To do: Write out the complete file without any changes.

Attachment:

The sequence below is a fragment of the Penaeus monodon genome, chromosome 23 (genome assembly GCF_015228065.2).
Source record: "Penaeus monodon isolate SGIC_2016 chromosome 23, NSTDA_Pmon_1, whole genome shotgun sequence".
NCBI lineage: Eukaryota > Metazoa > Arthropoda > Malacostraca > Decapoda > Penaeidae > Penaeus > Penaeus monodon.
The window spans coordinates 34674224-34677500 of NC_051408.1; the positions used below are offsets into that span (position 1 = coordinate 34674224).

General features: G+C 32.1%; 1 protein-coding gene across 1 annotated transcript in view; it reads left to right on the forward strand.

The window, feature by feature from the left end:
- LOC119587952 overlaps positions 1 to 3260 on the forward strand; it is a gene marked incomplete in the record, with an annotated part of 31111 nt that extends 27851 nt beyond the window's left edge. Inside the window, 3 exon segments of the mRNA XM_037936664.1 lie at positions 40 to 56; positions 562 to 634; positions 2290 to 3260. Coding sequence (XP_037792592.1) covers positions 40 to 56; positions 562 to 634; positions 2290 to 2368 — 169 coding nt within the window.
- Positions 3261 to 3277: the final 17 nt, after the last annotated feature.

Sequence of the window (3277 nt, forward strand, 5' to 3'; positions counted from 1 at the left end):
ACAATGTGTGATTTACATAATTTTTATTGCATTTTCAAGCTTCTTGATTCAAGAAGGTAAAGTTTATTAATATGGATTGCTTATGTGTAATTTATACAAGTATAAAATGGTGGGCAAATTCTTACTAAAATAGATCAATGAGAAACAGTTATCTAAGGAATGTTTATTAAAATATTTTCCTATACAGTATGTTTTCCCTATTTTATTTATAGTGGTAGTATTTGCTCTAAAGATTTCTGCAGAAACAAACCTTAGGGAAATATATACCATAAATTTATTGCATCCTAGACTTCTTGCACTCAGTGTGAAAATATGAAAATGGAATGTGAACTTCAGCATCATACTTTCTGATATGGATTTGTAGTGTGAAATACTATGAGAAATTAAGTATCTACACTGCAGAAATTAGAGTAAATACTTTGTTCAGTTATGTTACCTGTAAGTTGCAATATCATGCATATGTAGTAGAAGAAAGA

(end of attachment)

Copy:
The sequence below is a fragment of the Penaeus monodon genome, chromosome 23 (genome assembly GCF_015228065.2).
Source record: "Penaeus monodon isolate SGIC_2016 chromosome 23, NSTDA_Pmon_1, whole genome shotgun sequence".
NCBI lineage: Eukaryota > Metazoa > Arthropoda > Malacostraca > Decapoda > Penaeidae > Penaeus > Penaeus monodon.
The window spans coordinates 34674224-34677500 of NC_051408.1; the positions used below are offsets into that span (position 1 = coordinate 34674224).

General features: G+C 32.1%; 1 protein-coding gene across 1 annotated transcript in view; it reads left to right on the forward strand.

The window, feature by feature from the left end:
- LOC119587952 overlaps positions 1 to 3260 on the forward strand; it is a gene marked incomplete in the record, with an annotated part of 31111 nt that extends 27851 nt beyond the window's left edge. Inside the window, 3 exon segments of the mRNA XM_037936664.1 lie at positions 40 to 56; positions 562 to 634; positions 2290 to 3260. Coding sequence (XP_037792592.1) covers positions 40 to 56; positions 562 to 634; positions 2290 to 2368 — 169 coding nt within the window.
- Positions 3261 to 3277: the final 17 nt, after the last annotated feature.

Sequence of the window (3277 nt, forward strand, 5' to 3'; positions counted from 1 at the left end):
ACAATGTGTGATTTACATAATTTTTATTGCATTTTCAAGCTTCTTGATTCAAGAAGGTAAAGTTTATTAATATGGATTGCTTATGTGTAATTTATACAAGTATAAAATGGTGGGCAAATTCTTACTAAAATAGATCAATGAGAAACAGTTATCTAAGGAATGTTTATTAAAATATTTTCCTATACAGTATGTTTTCCCTATTTTATTTATAGTGGTAGTATTTGCTCTAAAGATTTCTGCAGAAACAAACCTTAGGGAAATATATACCATAAATTTATTGCATCCTAGACTTCTTGCACTCAGTGTGAAAATATGAAAATGGAATGTGAACTTCAGCATCATACTTTCTGATATGGATTTGTAGTGTGAAATACTATGAGAAATTAAGTATCTACACTGCAGAAATTAGAGTAAATACTTTGTTCAGTTATGTTACCTGTAAGTTGCAATATCATGCATATGTAGTAGAAGAAAGA